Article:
The Great Divide
Montgomery County is famously a place for the well-heeled, and for the wealthy. But it's also a place now where some line up for free food and sleep four to a room.
The Aleman children have lived here their entire lives, but when Sandra is asked where she’d like to travel, she says “our country,” meaning El Salvador, where she has never been. Her favorite foods are pasta and pizza; his are pizza, fries and burgers. And, of course, pupusas.
“I like Bethesda,” their father says. “You have more jobs in Bethesda—restaurants, maybe carwash. I like a job in the carwash. I work in Bethesda, painting houses, too much house, inside, outside, everything.”
He gives a tour of his cluttered apartment, which is decidedly not “too much house.” An iron rests on the living room table next to a TV. There’s also a 12-pack of paper towels and a package of Huggies. Hanging from the wall behind one of two couches is a shirt from the famed España soccer team, which won the World Cup last year, and a prayer in Spanish that Sandra wrote and colored at their church in White Oak. The vertical blinds are broken and won’t open. The kitchen is tiny and old. There is one small bathroom. The bedroom where the Alemans sleep has a TV, a wall-length closet, a crib for the babies in her care, two queen-size beds—one for Sandra, the other for her parents—and a single bed for Henry Jr. Underwear dries on hangers by the window.
Aleman says his hopes for the future include these: “That my boy might grow and go to school. Next year, maybe me working, maybe no work.” But now he must go. He has an appointment at “la clinica” around the corner.
Sandra’s long-range goal: “To make my own life when I get older, to make my career. I would like to live in Leesburg, Va.” Has she been there? “Not really, but I heard it’s, like, nice.” For now, she’s hoping to get part-time work, “maybe in a store,” and to get her learner’s permit. “I’m already 15 and nine months, but I don’t know where to go to the MVA.” She is asked what she’d want if money were no object. She doesn’t even pause before she answers, “I kind of have everything I want.”
On a Monday in mid-August, 35 families have lined up for food during a four-hour distribution at the Manna Food Center in Gaithersburg. Many are the working poor, with part-time or low-paying jobs insufficient to sustain them and their families. They must be referred to receive the monthly allotments: generally a closed box of nonperishable canned goods, an open box of food such as fruit donated by supermarkets, a few odds and ends such as bread, soda or juice, pastry—about 70 pounds per family.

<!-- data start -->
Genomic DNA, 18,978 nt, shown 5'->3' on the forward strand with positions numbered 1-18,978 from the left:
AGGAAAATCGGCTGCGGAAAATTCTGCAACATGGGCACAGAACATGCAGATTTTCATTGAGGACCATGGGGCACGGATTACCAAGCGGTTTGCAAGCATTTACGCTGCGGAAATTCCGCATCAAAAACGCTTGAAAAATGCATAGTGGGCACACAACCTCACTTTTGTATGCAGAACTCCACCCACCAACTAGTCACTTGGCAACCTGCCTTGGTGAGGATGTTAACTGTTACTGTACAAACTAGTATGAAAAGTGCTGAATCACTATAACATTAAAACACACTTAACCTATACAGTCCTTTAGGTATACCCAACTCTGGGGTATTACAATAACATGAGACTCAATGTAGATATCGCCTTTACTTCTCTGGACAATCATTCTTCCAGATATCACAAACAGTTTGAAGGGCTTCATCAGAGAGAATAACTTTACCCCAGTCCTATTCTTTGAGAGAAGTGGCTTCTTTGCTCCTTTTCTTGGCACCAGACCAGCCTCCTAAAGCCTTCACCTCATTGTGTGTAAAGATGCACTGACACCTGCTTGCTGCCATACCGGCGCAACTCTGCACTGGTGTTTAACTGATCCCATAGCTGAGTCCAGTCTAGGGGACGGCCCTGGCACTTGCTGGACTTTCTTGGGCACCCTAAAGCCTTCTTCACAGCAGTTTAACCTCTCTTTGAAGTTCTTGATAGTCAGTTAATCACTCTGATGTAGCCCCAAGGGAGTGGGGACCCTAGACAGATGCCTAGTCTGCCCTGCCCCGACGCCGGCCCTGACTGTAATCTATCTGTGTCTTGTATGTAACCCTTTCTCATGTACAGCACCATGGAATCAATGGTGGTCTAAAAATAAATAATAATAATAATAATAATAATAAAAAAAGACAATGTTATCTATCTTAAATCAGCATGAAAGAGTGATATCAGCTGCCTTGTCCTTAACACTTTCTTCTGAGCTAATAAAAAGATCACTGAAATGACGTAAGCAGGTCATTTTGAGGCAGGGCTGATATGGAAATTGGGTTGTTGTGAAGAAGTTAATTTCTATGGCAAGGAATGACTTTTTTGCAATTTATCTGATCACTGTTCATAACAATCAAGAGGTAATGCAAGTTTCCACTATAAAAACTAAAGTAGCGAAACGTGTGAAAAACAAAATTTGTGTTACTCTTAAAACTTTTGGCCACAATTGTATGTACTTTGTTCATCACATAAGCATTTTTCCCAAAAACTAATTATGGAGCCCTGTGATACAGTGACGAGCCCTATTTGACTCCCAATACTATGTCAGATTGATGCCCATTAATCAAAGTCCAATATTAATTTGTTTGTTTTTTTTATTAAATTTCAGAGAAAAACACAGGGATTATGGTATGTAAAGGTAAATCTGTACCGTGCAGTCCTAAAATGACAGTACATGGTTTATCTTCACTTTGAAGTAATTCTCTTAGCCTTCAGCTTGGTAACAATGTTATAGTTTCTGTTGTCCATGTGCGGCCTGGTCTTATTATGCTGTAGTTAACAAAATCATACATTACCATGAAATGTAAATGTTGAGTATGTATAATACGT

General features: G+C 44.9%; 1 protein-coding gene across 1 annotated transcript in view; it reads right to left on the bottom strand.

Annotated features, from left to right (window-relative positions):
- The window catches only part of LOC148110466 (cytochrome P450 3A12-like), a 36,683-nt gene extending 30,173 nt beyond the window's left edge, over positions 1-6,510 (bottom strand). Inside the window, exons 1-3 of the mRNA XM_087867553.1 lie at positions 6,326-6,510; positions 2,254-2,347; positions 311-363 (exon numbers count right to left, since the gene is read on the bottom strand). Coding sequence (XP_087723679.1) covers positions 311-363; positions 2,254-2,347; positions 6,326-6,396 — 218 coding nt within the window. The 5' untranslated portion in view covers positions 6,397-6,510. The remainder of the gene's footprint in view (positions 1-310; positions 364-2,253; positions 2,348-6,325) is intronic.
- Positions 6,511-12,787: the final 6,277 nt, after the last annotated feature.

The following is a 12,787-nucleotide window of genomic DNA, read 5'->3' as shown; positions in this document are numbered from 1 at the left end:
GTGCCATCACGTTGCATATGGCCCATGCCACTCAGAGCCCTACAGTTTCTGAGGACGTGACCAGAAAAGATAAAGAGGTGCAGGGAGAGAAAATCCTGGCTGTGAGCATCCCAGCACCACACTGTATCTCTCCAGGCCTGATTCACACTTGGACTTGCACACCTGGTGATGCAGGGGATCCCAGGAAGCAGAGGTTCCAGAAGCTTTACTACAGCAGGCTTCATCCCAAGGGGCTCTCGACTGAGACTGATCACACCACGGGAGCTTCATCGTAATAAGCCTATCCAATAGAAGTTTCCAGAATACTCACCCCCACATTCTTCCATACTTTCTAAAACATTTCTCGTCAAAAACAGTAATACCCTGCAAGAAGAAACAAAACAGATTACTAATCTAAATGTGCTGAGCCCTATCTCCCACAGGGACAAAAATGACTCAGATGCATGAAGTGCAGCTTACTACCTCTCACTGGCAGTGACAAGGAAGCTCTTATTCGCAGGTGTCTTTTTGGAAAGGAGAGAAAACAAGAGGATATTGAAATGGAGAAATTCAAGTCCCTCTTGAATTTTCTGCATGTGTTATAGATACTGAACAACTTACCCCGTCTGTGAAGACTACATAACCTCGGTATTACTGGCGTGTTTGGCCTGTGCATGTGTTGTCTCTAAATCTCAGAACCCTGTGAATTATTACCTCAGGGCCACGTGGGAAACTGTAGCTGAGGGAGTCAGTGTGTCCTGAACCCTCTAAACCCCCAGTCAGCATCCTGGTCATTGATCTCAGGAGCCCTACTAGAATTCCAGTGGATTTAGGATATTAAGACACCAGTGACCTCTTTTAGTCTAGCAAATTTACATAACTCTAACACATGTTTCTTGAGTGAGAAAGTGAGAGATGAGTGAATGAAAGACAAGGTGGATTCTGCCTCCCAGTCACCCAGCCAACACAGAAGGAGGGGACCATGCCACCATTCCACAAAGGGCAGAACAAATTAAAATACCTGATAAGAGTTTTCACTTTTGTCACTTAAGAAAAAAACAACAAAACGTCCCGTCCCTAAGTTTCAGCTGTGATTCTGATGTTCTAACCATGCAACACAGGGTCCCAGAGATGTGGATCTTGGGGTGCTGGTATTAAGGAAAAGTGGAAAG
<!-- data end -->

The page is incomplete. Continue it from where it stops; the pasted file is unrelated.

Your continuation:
In the 12 months ending June 30, 2008, Manna served nearly 83,000 people in Montgomery County; this year, it served nearly 173,000. Manna also provides weekend food packs to elementary schools based on need. In 2008, Manna gave out more than 11,000 backpacks; in 2011, it distributed more than 61,000.
“We see need everywhere,” says Natalie Corbin, Manna’s development director. “Across the county we’ve seen an increase overall. We have people here who had careers, long-term jobs and lost them because of the economy and are turning to us for help. The reality is any one of us could be in these lines.”
Kim Damion, Manna’s executive director, says: “I’ve had tenured professors in line. The impression of who uses our services is often very different than the reality. People say, ‘Oh, you help the homeless.’
Hardly anyone in our line is homeless. The homeless don’t have a place to prepare food. Now you’re seeing a lot more middle class who’ve worked through their means. These are beautiful people, not the downgrades of society. It could be your next-door neighbor, or your friend. Our line is very diverse—people from all walks of life.”
One 50-year-old woman is here on lunch break from her job as an administrative assistant. She’s about to start a second, nighttime job as a cashier at JCPenney. She has a degree in health care administration from Columbia Union College in Takoma Park that she earned evenings while raising three children, now grown, and she lives in a Germantown apartment. She is here, she says, because of “a shortage.” She is African-American, but the recipients are also white, Hispanic, Asian.
A 45-year-old man who last worked in 2007 and has congestive heart failure is returning to Manna after six months. He used to do pool construction and now does occasional drywall, painting and landscaping. He grew up in the county, gets Medicaid and Social Security disability checks, but it’s not enough. “If it wasn’t for a place like this…,” he says.
The man’s 44-year-old companion used to make $64,000 a year. With her unemployment used up, she’s now making “less than $1,000” a month doing temp work. A widow, she receives some Social Security survivor benefits for her children. She says she worked in Bethesda for years as an office manager for now-defunct stock brokerages and real estate developers. “In the past, it has just been so easy to find a job. I didn’t think it would be like this,” she says. “I’ve been shocked. I’m competing with people with Ph.Ds. I couldn’t even get a job at Walmart.”